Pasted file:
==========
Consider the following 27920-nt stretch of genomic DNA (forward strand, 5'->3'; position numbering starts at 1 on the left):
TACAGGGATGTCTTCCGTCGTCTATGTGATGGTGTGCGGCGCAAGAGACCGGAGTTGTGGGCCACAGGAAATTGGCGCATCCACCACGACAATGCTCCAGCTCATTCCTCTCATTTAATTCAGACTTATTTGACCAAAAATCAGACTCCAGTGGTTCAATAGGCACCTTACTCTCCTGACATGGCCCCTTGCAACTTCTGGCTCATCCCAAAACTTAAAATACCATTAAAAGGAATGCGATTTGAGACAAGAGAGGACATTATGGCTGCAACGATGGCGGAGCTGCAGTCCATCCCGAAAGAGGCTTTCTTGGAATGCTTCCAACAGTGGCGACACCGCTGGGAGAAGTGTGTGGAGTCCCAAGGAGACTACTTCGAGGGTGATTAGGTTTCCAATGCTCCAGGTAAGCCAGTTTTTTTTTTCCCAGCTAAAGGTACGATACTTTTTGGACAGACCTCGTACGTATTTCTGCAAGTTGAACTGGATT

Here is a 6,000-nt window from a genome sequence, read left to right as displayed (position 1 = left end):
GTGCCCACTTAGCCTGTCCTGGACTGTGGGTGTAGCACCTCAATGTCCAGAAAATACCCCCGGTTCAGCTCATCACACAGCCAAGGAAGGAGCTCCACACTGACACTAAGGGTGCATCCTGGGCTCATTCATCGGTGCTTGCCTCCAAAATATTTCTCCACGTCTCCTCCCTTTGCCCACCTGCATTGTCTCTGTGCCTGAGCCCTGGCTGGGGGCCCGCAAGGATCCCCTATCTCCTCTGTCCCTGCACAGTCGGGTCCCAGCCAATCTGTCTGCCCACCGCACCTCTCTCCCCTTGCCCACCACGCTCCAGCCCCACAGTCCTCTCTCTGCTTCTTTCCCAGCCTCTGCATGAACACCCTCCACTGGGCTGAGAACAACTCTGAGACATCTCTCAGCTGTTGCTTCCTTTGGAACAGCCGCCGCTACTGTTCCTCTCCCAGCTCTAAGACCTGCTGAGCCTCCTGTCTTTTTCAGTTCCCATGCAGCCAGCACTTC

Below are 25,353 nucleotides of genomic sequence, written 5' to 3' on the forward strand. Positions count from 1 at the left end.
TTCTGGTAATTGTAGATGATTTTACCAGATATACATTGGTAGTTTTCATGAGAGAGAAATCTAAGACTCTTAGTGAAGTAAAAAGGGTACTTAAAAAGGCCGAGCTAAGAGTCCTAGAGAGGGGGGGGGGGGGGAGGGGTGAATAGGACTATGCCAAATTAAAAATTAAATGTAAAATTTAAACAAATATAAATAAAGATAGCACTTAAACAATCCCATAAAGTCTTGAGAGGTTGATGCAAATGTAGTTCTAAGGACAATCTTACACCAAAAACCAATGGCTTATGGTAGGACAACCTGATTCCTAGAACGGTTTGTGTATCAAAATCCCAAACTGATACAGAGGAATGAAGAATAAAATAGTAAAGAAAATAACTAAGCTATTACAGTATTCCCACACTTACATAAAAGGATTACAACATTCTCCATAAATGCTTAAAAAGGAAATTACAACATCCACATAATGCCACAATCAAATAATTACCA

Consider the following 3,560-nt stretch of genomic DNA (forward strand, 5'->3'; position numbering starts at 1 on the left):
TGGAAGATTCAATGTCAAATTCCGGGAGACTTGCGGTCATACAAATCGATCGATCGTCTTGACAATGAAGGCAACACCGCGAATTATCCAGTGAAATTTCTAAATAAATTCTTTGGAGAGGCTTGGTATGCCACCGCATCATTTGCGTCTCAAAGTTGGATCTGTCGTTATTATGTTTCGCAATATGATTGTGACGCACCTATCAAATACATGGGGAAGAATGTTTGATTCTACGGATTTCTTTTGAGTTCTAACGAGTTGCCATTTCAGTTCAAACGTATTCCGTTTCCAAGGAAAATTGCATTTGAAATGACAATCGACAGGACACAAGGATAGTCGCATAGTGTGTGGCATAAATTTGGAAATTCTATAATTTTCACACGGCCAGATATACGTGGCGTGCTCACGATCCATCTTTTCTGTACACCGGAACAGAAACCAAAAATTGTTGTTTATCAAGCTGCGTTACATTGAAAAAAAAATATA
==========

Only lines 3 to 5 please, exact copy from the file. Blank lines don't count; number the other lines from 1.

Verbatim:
Here is a 6,000-nt window from a genome sequence, read left to right as displayed (position 1 = left end):
GTGCCCACTTAGCCTGTCCTGGACTGTGGGTGTAGCACCTCAATGTCCAGAAAATACCCCCGGTTCAGCTCATCACACAGCCAAGGAAGGAGCTCCACACTGACACTAAGGGTGCATCCTGGGCTCATTCATCGGTGCTTGCCTCCAAAATATTTCTCCACGTCTCCTCCCTTTGCCCACCTGCATTGTCTCTGTGCCTGAGCCCTGGCTGGGGGCCCGCAAGGATCCCCTATCTCCTCTGTCCCTGCACAGTCGGGTCCCAGCCAATCTGTCTGCCCACCGCACCTCTCTCCCCTTGCCCACCACGCTCCAGCCCCACAGTCCTCTCTCTGCTTCTTTCCCAGCCTCTGCATGAACACCCTCCACTGGGCTGAGAACAACTCTGAGACATCTCTCAGCTGTTGCTTCCTTTGGAACAGCCGCCGCTACTGTTCCTCTCCCAGCTCTAAGACCTGCTGAGCCTCCTGTCTTTTTCAGTTCCCATGCAGCCAGCACTTC

Below are 25,353 nucleotides of genomic sequence, written 5' to 3' on the forward strand. Positions count from 1 at the left end.